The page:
Sketched March 18, 2019

A low wooden white fence surrounds the front yard of the old house on a quiet street in picturesque Wallingford. It is painted light blue and has a few accents of red around the window trimmings. The pitched roofs and bay window are typical of Seattle residences built in the early 20th century — according to the property records, this one dates from 1916.

The neighboring house, which sits on a parcel half the size, is angular, boxy and surrounded by a taller wooden fence. There’s stark contrast between this pair of Wallingford residences that recently caught my eye, but wouldn’t you expect that from homes built 100 years apart?

As Seattle flips the switch to upzone neighborhoods and becomes denser in general, our residential landscape is changing faster than it has in decades. Porches and front yards are out, private rooftops are in. Siding textures are out, sleek surfaces are in. Color schemes, for the most part, are brighter.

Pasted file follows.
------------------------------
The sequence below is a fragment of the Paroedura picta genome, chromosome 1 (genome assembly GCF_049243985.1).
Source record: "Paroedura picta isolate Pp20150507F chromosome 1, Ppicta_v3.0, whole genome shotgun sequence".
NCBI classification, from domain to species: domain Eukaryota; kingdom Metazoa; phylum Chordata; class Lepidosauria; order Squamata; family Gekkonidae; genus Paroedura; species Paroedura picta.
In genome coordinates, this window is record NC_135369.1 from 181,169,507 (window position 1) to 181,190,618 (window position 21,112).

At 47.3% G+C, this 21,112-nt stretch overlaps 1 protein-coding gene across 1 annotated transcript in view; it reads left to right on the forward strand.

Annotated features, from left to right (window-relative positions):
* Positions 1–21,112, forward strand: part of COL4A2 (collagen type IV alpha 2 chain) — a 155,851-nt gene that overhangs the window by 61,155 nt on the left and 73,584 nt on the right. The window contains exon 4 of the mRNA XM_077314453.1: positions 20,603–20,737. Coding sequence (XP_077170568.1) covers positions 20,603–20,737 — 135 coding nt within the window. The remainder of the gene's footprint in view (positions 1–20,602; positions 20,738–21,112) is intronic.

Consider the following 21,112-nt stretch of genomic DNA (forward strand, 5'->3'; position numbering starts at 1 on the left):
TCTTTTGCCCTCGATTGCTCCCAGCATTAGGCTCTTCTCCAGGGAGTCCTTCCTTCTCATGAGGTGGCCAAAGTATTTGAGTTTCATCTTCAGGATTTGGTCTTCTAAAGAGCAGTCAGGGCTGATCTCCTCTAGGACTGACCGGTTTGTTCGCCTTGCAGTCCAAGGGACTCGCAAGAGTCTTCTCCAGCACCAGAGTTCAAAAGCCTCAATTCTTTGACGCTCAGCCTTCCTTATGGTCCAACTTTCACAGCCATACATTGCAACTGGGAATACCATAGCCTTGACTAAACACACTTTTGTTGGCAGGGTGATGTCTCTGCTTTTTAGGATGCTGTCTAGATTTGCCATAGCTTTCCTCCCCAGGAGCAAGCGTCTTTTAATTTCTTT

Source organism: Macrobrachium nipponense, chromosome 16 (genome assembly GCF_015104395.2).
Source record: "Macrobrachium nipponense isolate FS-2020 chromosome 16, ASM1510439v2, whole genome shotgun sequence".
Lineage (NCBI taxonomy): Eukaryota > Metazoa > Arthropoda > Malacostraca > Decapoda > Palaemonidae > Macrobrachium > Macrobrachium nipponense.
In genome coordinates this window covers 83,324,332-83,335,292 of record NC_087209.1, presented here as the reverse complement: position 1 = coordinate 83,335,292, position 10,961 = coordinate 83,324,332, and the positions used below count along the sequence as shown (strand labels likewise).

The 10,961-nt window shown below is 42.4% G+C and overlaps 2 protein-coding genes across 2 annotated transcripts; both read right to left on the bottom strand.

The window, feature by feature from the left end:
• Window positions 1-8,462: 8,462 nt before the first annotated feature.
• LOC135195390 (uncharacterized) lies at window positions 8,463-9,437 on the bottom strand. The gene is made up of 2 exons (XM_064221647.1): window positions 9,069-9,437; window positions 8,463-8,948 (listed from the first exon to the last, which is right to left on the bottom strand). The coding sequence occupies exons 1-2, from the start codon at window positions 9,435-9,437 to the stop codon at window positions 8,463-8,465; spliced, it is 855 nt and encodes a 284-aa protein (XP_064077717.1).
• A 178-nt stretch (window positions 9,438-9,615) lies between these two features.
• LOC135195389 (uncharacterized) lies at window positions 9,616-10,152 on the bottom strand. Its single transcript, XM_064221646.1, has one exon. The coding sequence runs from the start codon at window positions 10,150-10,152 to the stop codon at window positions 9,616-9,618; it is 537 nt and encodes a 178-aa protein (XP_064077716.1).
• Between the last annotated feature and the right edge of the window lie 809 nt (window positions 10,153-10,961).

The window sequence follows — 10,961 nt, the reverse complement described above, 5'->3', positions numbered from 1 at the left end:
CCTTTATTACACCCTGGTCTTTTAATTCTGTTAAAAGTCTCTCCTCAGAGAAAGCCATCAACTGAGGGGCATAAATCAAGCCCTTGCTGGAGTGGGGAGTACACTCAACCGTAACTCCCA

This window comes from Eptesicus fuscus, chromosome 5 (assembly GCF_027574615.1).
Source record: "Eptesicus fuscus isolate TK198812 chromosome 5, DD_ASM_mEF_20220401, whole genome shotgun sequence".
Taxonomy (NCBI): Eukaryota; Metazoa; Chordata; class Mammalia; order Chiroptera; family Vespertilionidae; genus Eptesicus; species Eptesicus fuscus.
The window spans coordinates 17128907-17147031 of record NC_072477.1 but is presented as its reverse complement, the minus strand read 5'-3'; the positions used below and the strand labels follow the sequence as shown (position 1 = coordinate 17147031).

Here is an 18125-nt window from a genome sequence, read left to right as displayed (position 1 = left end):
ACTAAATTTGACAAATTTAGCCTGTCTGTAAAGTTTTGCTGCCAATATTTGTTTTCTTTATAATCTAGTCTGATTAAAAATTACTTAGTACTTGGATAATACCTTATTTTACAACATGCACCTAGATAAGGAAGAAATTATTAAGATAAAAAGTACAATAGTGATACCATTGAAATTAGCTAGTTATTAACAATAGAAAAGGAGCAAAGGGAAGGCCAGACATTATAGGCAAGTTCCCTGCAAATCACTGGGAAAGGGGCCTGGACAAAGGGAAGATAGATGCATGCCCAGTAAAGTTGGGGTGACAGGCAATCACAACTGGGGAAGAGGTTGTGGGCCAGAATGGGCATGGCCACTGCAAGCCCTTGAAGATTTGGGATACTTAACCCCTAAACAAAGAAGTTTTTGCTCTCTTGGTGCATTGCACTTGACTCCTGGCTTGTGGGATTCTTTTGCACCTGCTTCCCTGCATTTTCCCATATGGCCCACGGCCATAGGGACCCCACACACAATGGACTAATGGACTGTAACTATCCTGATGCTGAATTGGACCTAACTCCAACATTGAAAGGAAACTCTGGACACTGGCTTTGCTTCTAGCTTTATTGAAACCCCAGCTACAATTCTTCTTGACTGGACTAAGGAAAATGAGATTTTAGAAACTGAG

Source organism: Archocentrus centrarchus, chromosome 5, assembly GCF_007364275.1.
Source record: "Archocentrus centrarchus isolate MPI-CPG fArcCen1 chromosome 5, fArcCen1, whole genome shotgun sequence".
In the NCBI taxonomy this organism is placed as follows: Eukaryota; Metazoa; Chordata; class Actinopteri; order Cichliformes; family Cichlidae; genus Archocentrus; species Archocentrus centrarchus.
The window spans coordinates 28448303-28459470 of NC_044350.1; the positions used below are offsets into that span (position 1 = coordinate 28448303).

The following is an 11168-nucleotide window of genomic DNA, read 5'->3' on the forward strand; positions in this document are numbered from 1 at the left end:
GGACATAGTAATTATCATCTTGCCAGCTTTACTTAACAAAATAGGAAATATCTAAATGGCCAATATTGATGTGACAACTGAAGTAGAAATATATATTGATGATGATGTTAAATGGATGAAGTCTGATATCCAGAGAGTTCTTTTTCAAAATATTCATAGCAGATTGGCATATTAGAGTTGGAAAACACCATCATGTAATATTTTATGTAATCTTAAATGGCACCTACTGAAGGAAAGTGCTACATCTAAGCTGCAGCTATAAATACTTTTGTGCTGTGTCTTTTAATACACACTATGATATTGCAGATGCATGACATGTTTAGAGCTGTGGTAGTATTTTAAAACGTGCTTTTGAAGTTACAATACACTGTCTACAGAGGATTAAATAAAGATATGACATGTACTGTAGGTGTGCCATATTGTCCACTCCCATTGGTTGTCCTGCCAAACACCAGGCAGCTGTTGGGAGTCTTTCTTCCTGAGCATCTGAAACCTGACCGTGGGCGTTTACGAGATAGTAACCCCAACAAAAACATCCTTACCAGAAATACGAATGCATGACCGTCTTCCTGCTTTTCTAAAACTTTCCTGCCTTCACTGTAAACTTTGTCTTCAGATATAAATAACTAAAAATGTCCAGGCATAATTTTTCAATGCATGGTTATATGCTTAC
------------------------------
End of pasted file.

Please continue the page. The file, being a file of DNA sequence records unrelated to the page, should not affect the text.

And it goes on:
McUrbanism, SimCityism (I love SimCity!) and Developer Modern are some of the terms I’ve seen used to refer to this style of angular residences with flat colored panels. And it seems to be popping up throughout the city. It’s easy to turn our noses up at these homes now, but who’s to say they won’t be looked at with nostalgia in a hundred years?

Below are a few more sketches showcasing the contrast between old and new Seattle residential architecture in other neighborhoods.